Tom Sizemore died on Friday at the age of 61. He was known as much for his struggles with drug addiction and run-ins with the law as for his tough-guy roles in movies like “Saving Private Ryan” and “Black Hawk Down.” His manager, Charles Lago, said Sizemore was addicted to drugs and had run-ins with the law.
Sizemore died in his sleep at a hospital in Burbank, California, on Friday, Lago said in a statement. He was in critical condition after having a brain aneurysm on February 18.
Sizemore was born in Detroit, where his mother worked for the city’s ombudsman, and his father was a lawyer and philosophy professor. He went to Wayne State University and Temple University in Philadelphia to get a graduate degree in theatre.
As an aspiring actor in New York City, Sizemore waited tables and did plays. His big break came when director Oliver Stone gave him a small part as Vet #1 in the anti-war movie “Born on the Fourth of July,” which came out in 1989.
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In the early 1990s, he played more supporting roles, which led to a series of high-profile roles as hard-boiled detectives in movies like Oliver Stone’s 1994 mass murder drama “Natural Born Killers,” the 1995 noir mystery “Devil in a Blue Dress,” and the 1995 cyberpunk thriller “Strange Days.”
He also played the frontier gunfighter Bat Masterson in Kevin Costner’s 1994 western “Wyatt Earp,” a violent sidekick to Robert De Niro’s career criminal in the 1995 heist movie “Heat,” and a paramedic with a messianic complex in Martin Scorsese’s 1999 psychodrama “Bringing Out the Dead.”
In “The Relic,” a horror movie from 1997, Sizemore played another police detective for the first time in a significant role. In 2000, his role as a mob informant in “Witness Protection” got him a Golden Globe Award nomination for best actor in a miniseries or made-for-TV movie.
But he is best known for his roles as battle-hardened soldiers in two movies: “Saving Private Ryan,” by Steven Spielberg, and “Black Hawk Down,” by Ridley Scott, about the U.S. military’s, failed 1993 raid in Mogadishu, Somalia.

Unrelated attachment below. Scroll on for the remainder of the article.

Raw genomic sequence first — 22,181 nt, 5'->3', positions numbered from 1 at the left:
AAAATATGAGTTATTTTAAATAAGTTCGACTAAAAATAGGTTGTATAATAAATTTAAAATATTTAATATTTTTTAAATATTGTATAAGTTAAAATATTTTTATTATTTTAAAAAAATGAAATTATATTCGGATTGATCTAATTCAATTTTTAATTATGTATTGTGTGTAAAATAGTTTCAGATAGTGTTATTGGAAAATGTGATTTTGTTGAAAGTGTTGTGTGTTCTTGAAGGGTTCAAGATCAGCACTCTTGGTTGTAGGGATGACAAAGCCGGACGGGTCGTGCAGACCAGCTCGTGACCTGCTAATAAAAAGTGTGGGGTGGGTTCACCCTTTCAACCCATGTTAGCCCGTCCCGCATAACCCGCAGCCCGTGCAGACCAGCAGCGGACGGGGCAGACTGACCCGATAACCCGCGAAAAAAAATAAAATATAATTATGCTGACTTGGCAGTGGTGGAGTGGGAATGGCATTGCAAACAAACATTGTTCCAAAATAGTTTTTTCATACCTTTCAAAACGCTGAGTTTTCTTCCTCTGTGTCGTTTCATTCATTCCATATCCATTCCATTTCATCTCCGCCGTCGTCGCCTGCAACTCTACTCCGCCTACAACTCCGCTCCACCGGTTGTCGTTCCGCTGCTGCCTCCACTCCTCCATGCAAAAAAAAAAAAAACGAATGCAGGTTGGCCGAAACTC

Sizemore’s lead role as a police detective in the short-lived CBS TV show “Robbery Homicide Division” earned him much praise. He used to play an enlisted man who falls in love with the main character played by Dana Delany on ABC’s Vietnam War drama “China Beach.”
Sizemore’s career was mostly overshadowed by his problems, which were caused by his long-term drug abuse, which got him in and out of jail and drug rehab, and by his relationship with Heidi Fleiss, who used to be a Hollywood whore.
In 2003, he was found guilty of domestic violence against Fleiss during their stormy one-year relationship. He was sentenced to six months in jail. Fleiss, who went to prison in the 1990s for running a call-girl ring for Hollywood’s rich and famous, said that Sizemore stubbed out a cigarette on her and once knocked her down outside his house.
Sizemore denied the charges but did not testify at his trial. In a letter to the judge, he said he had “allowed my demons to take over my life.” The actor, who was 41 at the time, also wrote that he was “sure that if I hadn’t been high, I would have been able to control my behavior.”
Actor Tom Sizemore dies at age 61 after suffering a brain aneurysm. pic.twitter.com/SZnvYoCicn
— Mike Sington (@MikeSington) March 4, 2023
A separate charge of possessing methamphetamine led to a court order to go to drug rehab. In 2005, he was sent to jail for breaking the terms of his probation from domestic violence and meth convictions. He did this by failing a drug urine test and trying to fake the results using a Whizzinator, a fake penis.
Sizemore’s probation was made legal again after he went to a mental hospital to get help for his long-term depression and drug abuse, which a doctor said he had been dealing with for years. In 2016, he was arrested again on suspicion of domestic abuse. The following year, he pleaded “no contest,” which is the same as “guilty,” and was given three years of probation in California.
Sizemore used his fame and history of addiction to get on the third season of “Celebrity Rehab with Dr. Drew” on VH1. He was on the show with Fleiss. Sizemore’s 2013 autobiography, “By Some Miracle, I Made It Out of There,” told the story of his troubled life.